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Encyclopedia > Jazz blues

Jazz blues or in it's second name Jlues is a musical style that combines jazz and blues. Image File history File links Question_book-3. ... Image File history File links Emblem-important. ... For other uses, see Music (disambiguation). ... For other uses, see Jazz (disambiguation). ... Blues music redirects here. ...


The term also refers to any tune that follows the standard 12-bar blues chord progression, whilst being played in the jazz style, rather than the traditional blues style. Blues music was a major influence in the development of jazz, and such tunes -- "jazz blueses" (Jlueses) -- are extremely common in the jazz repertiore. (In addition to the chord progression, jazz players borrowed many other stylistic devices from the blues, such as blue notes, blues-like phrasing of melodies, and blues riffs.) A jazz blues will usually feature a more sophisticated -- or at any rate a different -- treatment of the harmony than a traditional, "blues" blues would, but the underlying features of the standard 12-bar progression remain discernable. One of the main ways the jazz musician accomplishes this is through the use of chord substitutions: a chord in the original progression is replaced by one or more chords which have the same general "sense", or function, but which add a different color, or add some secondary, shorter-term, harmonic movement within the span of the existing overall harmonic movement. An important example of this occurs in the 9th and 10th bars, where the usual blues progression, V  -->  IV,  is almost always replaced by the typical jazz cycle-of-fifths progression&nbsp. 1 well-known artist that sang this form of jazz is Billie Holiday. Jazz blues music is also usually a more difficult piece to write if you try to write it in music form. ; ii minor  -->  V.   The 12-bar blues form, in Bb, often becomes For other uses, see Jazz (disambiguation). ... Blues music redirects here. ... In jazz and blues notes added to the major scale for expressive quality, loosely defined by musicians to be an alteration to a scale or chord that makes it sound like the blues. ... ... Riff is also an alternate spelling of Rif, a region of Morocco. ... Harmony is the use and study of pitch simultaneity, and therefore chords, actual or implied, in music. ... A chord substitution is the use of one chord in the place of another in a chord progression. ...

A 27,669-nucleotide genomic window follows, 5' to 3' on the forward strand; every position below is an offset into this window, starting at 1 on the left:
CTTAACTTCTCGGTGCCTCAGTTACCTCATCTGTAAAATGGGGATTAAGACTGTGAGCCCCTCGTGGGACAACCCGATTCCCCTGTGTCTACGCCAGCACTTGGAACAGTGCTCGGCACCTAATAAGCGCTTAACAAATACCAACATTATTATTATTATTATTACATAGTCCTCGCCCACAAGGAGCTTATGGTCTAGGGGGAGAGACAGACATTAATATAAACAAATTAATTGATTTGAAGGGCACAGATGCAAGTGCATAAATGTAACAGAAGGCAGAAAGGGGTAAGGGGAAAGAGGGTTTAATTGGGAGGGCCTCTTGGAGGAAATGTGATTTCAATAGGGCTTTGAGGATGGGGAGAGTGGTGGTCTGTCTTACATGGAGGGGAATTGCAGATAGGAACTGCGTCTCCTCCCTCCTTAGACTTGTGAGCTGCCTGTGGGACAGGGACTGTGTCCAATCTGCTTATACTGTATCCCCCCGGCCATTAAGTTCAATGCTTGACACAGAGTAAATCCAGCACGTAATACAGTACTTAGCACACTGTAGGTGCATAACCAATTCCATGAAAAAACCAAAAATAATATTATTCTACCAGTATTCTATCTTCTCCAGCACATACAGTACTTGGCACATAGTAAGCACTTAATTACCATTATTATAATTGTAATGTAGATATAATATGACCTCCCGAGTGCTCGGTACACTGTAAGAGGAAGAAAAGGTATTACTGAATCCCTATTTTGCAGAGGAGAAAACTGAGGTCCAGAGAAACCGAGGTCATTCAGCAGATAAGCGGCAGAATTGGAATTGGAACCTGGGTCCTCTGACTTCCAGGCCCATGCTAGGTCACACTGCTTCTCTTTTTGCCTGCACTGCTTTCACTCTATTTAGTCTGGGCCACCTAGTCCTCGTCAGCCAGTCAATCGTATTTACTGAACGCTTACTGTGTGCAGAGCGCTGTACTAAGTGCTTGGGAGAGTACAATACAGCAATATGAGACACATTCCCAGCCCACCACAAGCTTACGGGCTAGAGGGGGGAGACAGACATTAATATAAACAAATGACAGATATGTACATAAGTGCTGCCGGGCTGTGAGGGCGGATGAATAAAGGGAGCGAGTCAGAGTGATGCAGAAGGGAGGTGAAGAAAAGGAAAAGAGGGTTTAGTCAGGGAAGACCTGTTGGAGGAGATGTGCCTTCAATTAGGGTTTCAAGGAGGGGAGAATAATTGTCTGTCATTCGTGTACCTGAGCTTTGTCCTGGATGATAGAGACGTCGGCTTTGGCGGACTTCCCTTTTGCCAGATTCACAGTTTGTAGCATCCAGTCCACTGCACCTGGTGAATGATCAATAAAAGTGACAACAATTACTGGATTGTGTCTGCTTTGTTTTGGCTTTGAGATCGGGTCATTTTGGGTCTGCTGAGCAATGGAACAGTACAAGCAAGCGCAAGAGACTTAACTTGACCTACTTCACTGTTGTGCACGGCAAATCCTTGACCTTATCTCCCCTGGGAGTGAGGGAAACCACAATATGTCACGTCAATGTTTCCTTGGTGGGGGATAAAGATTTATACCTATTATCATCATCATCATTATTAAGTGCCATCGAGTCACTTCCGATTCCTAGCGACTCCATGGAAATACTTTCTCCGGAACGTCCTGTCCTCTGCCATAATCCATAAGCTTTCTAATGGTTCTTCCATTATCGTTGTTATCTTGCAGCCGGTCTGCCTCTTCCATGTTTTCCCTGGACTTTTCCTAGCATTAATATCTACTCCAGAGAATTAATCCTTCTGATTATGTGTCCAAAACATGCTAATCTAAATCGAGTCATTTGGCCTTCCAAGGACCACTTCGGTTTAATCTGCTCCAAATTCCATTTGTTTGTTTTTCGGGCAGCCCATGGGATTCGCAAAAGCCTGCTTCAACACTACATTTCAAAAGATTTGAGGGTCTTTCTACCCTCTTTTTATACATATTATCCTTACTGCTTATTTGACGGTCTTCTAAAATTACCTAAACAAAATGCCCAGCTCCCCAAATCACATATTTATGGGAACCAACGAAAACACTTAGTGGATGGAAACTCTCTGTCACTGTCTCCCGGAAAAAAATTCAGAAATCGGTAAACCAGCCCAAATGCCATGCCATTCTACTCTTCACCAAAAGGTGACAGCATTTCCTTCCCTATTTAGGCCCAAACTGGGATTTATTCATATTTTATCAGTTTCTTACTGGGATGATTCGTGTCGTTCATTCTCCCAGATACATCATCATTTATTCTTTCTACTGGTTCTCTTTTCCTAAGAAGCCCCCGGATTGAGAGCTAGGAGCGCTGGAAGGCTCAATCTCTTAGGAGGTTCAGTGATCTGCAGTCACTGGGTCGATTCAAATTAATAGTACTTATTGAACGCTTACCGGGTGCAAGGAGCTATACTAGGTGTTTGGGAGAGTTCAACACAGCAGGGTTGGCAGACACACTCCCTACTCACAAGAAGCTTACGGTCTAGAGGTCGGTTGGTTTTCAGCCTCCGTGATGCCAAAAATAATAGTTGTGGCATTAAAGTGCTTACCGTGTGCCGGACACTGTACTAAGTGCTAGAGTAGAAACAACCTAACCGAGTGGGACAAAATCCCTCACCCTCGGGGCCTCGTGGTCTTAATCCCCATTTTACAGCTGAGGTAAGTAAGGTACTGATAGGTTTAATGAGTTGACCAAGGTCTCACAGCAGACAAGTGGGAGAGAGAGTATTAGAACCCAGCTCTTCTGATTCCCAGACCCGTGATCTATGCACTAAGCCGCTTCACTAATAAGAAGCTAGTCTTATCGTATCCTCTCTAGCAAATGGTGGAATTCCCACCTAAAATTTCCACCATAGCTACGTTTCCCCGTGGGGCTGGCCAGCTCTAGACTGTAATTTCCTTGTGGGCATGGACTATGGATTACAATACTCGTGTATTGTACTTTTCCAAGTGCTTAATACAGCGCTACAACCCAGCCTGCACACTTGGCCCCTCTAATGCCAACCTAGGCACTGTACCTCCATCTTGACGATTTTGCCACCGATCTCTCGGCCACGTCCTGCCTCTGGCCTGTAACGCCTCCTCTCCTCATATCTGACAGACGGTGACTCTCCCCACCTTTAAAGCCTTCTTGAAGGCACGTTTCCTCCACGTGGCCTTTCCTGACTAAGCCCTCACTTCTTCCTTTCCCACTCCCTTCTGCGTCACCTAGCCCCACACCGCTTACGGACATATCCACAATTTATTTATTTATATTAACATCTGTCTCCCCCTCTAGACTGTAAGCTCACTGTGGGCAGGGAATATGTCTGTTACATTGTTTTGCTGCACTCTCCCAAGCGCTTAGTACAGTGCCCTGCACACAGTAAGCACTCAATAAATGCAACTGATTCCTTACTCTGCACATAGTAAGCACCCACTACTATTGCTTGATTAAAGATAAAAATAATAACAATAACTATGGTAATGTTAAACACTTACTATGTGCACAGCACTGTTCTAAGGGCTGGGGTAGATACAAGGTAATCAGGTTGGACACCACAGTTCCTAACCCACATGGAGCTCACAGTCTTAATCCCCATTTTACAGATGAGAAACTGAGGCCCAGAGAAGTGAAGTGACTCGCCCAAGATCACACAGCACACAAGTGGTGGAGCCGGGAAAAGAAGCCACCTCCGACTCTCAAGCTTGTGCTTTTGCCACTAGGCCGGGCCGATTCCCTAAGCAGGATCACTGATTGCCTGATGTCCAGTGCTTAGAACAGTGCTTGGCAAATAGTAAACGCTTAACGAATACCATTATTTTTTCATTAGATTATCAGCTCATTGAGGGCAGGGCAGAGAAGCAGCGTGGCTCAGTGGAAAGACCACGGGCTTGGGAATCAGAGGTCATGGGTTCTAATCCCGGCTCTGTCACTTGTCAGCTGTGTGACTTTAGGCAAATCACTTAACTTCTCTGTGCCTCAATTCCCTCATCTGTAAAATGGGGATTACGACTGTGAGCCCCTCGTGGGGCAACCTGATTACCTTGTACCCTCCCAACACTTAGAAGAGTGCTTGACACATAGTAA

Bb7 / Eb7 / Bb7 / Bb7 Eb7 / Edim7 / Bb7 / Dm7-G7 Cm7 / F7 / Dm7-G7 / Cm7-F7 

Where each slash represents a new measure, in the jazz blues. The significant changes include the Edim7, which creates movement, and the iii-VI-ii-V turnaround, a jazz staple. The Schoolhouse Rock! song Where the Money Goes is a good example of this genre. Schoolhouse Rock! is a series of fifty-two educational short films featuring songs about schoolhouse topics, including grammar, science, economics, history, mathematics, and politics. ...


  Results from FactBites:
 
Jazz blues - Wikipedia, the free encyclopedia (253 words)
Jazz blues is a musical style that combines jazz and blues.
The term also refers to any tune that follows the standard 12-bar blues chord progression, whilst being played in the jazz style, rather than the traditional blues style.
Blues music was a major influence in the development of jazz, and such tunes -- "jazz blueses" -- are extremely common in the jazz repertiore.
Jazz - Wikipedia, the free encyclopedia (5784 words)
Jazz has roots in the combination of Western and African music traditions, including spirituals, blues and ragtime, stemming ultimately from West Africa, western Sahel, and New England's religious hymns and hillbilly music, as well as in European military band music.
At the root of jazz is the blues, the folk music of former enslaved Africans in the U.S. South and their descendants, heavily influenced by West African cultural and musical traditions, that evolved as fl musicians migrated to the cities.
In addition, it could be argued that jazz would not exist without both instruments invented or developed by Europeans (the trumpet, saxophone, trombone, double bass, etc.) and the previous work of Europeans in music theory, which was explored in different ways by jazz musicians, such as increased use of the seventh chord and extended chords.
  More results at FactBites »

 
 

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